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Telitacicept Improves SELENA-SLEDAI Scores for SLE Patients

A significantly larger portion of patients in the telitacicept 160 mg achieved SR14 response compared to the placebo group.

New data continues to support the use of telitacicept in patients with systemic lupus erythematosus (SLE).

A team, led by Di Wu, Department of Rheumatology and Clinical Immunology Peking Union Medical College Hospital, Chinese Academy of Medical Sciences & Peking Union Medical College, evaluated the efficacy and safety of telitacicept 160 mg compared to placebo in combination with standard therapy in patients with SLE.

The data was presented as a late-breaking abstract during the 2022 American College of Rheumatology (ACR) Convergence Meeting in Philadelphia.

Telitacicept is a novel recombinant fusion protein developed with the extracellular domain of the human transmembrane activator and calcium modulator and cyclophilin ligand interactor receptor and the Fc domain of human immunoglobulin G1 targeting and neutralizing B lymphocyte stimulator (BLyS) and a proliferating-inducing ligand (APRIL).

In the 52-week, randomized, double-blind, placebo-controlled, phase 3 study, the investigators examined 335 patients with SLE aged 18-65 years with a positive ANA and/or anti-dsDNA and a SELENA-SLEDAI score of at least 8.

The patients were randomized to receive either telitacicept 160 mg (n = 167) or placebo (n = 168) subcutaneously weekly in combination with standard therapy. Baseline demographics and disease characteristics were similar between the 2 groups.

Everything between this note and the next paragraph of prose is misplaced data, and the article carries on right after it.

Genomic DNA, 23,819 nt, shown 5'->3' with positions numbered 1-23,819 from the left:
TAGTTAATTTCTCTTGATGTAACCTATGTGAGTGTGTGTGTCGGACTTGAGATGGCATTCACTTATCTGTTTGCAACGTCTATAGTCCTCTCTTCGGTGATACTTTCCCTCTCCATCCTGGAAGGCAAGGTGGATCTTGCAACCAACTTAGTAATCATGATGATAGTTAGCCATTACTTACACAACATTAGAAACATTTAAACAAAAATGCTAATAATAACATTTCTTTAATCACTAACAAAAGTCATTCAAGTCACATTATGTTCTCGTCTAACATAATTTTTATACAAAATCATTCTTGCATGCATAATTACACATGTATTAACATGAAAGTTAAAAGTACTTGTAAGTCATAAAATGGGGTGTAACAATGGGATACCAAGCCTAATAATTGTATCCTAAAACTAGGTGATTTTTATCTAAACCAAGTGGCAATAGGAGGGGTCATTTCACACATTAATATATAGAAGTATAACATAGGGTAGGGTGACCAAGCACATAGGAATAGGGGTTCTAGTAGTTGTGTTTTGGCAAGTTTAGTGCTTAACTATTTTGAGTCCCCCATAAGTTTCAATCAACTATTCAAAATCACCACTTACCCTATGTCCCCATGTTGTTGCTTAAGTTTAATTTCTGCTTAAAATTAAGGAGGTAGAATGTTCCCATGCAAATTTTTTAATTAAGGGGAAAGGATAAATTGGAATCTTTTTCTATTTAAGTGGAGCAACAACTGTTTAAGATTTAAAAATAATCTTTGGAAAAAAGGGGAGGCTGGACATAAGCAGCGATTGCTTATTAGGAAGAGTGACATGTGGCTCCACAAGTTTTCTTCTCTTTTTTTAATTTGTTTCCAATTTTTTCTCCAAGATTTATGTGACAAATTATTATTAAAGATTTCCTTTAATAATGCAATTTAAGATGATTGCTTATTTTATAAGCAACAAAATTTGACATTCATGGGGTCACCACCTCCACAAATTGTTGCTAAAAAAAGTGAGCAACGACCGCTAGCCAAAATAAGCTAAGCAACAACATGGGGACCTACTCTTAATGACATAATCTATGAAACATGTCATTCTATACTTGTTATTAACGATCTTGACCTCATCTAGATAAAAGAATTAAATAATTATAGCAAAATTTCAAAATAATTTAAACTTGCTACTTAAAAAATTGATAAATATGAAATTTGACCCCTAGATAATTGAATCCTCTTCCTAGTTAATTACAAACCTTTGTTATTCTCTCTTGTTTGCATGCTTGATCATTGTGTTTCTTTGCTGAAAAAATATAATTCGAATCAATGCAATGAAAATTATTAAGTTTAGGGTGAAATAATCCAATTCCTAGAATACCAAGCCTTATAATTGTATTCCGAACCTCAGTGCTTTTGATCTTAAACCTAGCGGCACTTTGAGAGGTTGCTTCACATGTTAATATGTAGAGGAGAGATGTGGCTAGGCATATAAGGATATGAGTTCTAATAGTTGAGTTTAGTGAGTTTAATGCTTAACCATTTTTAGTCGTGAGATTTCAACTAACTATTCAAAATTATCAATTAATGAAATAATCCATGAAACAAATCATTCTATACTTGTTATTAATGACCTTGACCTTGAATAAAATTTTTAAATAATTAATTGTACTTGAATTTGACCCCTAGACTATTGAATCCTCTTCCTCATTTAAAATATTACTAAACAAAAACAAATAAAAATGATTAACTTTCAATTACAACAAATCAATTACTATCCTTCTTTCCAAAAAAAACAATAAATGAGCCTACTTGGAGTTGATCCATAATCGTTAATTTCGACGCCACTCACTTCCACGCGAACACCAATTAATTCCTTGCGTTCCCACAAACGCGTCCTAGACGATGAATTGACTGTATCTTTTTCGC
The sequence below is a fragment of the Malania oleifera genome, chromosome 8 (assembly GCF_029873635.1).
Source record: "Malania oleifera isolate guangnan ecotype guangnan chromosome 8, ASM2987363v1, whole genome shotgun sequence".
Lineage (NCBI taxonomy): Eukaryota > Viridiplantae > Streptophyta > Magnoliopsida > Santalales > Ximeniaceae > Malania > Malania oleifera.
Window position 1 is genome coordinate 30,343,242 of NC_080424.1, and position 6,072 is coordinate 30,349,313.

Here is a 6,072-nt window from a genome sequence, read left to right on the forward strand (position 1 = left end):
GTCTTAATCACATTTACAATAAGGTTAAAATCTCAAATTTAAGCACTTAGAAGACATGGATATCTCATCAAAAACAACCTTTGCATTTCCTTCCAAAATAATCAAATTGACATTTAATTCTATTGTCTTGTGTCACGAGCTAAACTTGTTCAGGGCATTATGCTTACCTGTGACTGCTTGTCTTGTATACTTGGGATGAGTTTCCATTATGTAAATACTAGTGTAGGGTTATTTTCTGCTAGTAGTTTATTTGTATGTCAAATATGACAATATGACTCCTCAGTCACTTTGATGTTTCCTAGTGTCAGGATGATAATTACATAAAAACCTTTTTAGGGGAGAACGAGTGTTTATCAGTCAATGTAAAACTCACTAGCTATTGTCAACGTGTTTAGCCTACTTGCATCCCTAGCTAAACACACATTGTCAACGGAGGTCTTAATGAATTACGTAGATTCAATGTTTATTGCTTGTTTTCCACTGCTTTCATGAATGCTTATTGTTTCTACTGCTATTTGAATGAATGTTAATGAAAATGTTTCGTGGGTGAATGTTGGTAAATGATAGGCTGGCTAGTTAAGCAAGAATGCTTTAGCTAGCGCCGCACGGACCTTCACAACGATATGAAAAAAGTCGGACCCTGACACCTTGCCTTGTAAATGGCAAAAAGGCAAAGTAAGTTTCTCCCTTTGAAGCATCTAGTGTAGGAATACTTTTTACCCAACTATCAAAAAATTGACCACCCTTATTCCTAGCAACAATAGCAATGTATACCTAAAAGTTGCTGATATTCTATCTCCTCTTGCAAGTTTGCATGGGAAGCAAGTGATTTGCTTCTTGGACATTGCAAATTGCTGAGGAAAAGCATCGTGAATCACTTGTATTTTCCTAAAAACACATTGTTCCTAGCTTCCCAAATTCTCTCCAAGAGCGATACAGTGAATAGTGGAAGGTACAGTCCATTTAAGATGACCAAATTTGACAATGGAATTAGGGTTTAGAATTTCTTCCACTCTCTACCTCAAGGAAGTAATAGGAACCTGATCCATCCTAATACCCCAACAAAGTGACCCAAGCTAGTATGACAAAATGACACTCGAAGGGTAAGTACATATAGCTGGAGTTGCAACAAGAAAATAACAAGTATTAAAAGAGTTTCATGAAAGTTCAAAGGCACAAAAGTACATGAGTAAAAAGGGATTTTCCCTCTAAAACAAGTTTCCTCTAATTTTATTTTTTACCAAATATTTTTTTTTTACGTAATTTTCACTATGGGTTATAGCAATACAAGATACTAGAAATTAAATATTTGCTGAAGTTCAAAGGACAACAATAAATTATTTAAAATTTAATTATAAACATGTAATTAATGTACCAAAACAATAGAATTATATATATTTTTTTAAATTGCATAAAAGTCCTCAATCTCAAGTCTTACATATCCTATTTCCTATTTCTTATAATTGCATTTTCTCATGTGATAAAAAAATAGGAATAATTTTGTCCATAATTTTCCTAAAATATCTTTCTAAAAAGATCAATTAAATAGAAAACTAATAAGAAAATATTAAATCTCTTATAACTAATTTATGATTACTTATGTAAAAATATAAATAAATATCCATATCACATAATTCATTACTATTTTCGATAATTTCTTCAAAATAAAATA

The investigators sought primary endpoints of the SLE Responder Index 4 (SRI4) response rate at Week 52, which was defined as a ≥4 points reduction from baseline in SELENA-SLEDAI score, and no new BILAG A organ domain score or ≤ 2 new BILAG B domain scores compared with baseline, and no worsening (an increase of <0.30 points from baseline) in Physician’s Global Assessment (PGA).

The final analysis included 236 (70.4%) patients who completed treatment.

Of this group, a significantly larger portion of patients in the telitacicept 160 mg achieved SR14 response compared to the placebo group (82.6% vs. 38.1%, P <0.001). The SR14 response was also significantly greater in the telitacicept group as early as week 4 compared to placebo. This significant difference was sustained for up to week 52 (P <0.01 for all time points).

For safety, the rates of treatment-emergent adverse events was fairly high, with 91.6% of the telitacicept group and 84.5% of the placebo group reporting events. There were also 17 serious adverse events observed in 12 participants (7.2%) in the telitacicept group and 36 serious adverse events in 24 participants (14.3%) of the placebo group.

However, there were no deaths reported in either group.

The rates of overall infections or infestations were similar between the 2 groups.

The most common adverse events were upper respiratory tract infections, blood igG decrease, blood IgM decrease, injection site reactions, and urinary tract infections in the telitacicept group.

However, the overall results of the study were promising.

This phase 3 trial met the primary endpoint,” the authors wrote. “Telitacicept was well tolerated in SLE patients.”

The study, “Telitacicept, a Human Recombinant Fusion Protein Targeting B Lymphocyte Stimulator (BlyS) and a Proliferation-Inducing Ligand (APRIL), in Systemic Lupus Erythematosus (SLE): Results of a Phase 3 Study,” was published online by ACR Convergence.